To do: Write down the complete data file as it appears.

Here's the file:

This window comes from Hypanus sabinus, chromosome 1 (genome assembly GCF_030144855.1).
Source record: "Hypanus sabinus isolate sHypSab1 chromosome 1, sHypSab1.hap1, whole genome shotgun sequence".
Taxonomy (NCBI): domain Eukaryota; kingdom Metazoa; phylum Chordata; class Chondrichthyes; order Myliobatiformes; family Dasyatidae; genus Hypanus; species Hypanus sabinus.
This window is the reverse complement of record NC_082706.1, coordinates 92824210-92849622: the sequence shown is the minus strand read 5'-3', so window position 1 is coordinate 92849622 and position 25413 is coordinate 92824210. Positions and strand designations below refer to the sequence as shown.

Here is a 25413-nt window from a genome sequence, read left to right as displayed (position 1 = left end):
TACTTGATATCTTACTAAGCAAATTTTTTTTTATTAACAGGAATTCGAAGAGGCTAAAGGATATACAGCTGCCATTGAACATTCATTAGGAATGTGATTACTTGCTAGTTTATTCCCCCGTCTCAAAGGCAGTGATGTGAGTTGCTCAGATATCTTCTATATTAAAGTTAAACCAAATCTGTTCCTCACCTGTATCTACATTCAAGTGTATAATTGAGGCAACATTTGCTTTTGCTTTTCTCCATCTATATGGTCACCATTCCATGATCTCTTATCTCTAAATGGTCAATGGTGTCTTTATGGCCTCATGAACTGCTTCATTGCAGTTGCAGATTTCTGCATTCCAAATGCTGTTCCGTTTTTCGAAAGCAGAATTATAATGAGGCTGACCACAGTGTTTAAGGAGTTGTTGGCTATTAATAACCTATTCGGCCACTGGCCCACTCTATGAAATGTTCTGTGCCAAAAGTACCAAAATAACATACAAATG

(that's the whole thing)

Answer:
This window comes from Hypanus sabinus, chromosome 1 (genome assembly GCF_030144855.1).
Source record: "Hypanus sabinus isolate sHypSab1 chromosome 1, sHypSab1.hap1, whole genome shotgun sequence".
Taxonomy (NCBI): domain Eukaryota; kingdom Metazoa; phylum Chordata; class Chondrichthyes; order Myliobatiformes; family Dasyatidae; genus Hypanus; species Hypanus sabinus.
This window is the reverse complement of record NC_082706.1, coordinates 92824210-92849622: the sequence shown is the minus strand read 5'-3', so window position 1 is coordinate 92849622 and position 25413 is coordinate 92824210. Positions and strand designations below refer to the sequence as shown.

Here is a 25413-nt window from a genome sequence, read left to right as displayed (position 1 = left end):
TACTTGATATCTTACTAAGCAAATTTTTTTTTATTAACAGGAATTCGAAGAGGCTAAAGGATATACAGCTGCCATTGAACATTCATTAGGAATGTGATTACTTGCTAGTTTATTCCCCCGTCTCAAAGGCAGTGATGTGAGTTGCTCAGATATCTTCTATATTAAAGTTAAACCAAATCTGTTCCTCACCTGTATCTACATTCAAGTGTATAATTGAGGCAACATTTGCTTTTGCTTTTCTCCATCTATATGGTCACCATTCCATGATCTCTTATCTCTAAATGGTCAATGGTGTCTTTATGGCCTCATGAACTGCTTCATTGCAGTTGCAGATTTCTGCATTCCAAATGCTGTTCCGTTTTTCGAAAGCAGAATTATAATGAGGCTGACCACAGTGTTTAAGGAGTTGTTGGCTATTAATAACCTATTCGGCCACTGGCCCACTCTATGAAATGTTCTGTGCCAAAAGTACCAAAATAACATACAAATG